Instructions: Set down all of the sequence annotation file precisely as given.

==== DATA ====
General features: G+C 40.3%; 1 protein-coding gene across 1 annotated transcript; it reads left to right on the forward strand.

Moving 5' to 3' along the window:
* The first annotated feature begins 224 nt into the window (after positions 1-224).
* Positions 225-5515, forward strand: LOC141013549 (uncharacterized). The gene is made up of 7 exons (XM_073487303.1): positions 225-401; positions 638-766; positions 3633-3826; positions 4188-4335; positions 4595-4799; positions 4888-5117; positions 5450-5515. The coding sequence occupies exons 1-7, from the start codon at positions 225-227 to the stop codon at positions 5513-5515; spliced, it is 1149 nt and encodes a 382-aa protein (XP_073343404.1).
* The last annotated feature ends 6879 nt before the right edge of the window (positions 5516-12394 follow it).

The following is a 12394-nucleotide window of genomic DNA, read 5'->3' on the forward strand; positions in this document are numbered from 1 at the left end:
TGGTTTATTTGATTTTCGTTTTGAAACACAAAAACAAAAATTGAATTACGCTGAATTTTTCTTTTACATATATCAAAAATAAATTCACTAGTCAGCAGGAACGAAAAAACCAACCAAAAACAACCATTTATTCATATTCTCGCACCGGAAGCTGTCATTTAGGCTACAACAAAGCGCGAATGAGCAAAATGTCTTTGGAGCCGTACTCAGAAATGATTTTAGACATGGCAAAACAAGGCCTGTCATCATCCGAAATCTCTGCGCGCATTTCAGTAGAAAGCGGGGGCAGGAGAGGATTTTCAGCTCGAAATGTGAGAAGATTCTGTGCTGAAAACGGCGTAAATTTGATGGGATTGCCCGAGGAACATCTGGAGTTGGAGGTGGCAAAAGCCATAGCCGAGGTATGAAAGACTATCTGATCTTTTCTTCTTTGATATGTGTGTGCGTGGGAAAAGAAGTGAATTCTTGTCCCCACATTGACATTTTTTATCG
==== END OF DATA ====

General features: G+C 40.3%; 1 protein-coding gene across 1 annotated transcript; it reads left to right on the forward strand.

Moving 5' to 3' along the window:
* The first annotated feature begins 224 nt into the window (after positions 1-224).
* Positions 225-5515, forward strand: LOC141013549 (uncharacterized). The gene is made up of 7 exons (XM_073487303.1): positions 225-401; positions 638-766; positions 3633-3826; positions 4188-4335; positions 4595-4799; positions 4888-5117; positions 5450-5515. The coding sequence occupies exons 1-7, from the start codon at positions 225-227 to the stop codon at positions 5513-5515; spliced, it is 1149 nt and encodes a 382-aa protein (XP_073343404.1).
* The last annotated feature ends 6879 nt before the right edge of the window (positions 5516-12394 follow it).

The following is a 12394-nucleotide window of genomic DNA, read 5'->3' on the forward strand; positions in this document are numbered from 1 at the left end:
TGGTTTATTTGATTTTCGTTTTGAAACACAAAAACAAAAATTGAATTACGCTGAATTTTTCTTTTACATATATCAAAAATAAATTCACTAGTCAGCAGGAACGAAAAAACCAACCAAAAACAACCATTTATTCATATTCTCGCACCGGAAGCTGTCATTTAGGCTACAACAAAGCGCGAATGAGCAAAATGTCTTTGGAGCCGTACTCAGAAATGATTTTAGACATGGCAAAACAAGGCCTGTCATCATCCGAAATCTCTGCGCGCATTTCAGTAGAAAGCGGGGGCAGGAGAGGATTTTCAGCTCGAAATGTGAGAAGATTCTGTGCTGAAAACGGCGTAAATTTGATGGGATTGCCCGAGGAACATCTGGAGTTGGAGGTGGCAAAAGCCATAGCCGAGGTATGAAAGACTATCTGATCTTTTCTTCTTTGATATGTGTGTGCGTGGGAAAAGAAGTGAATTCTTGTCCCCACATTGACATTTTTTATCG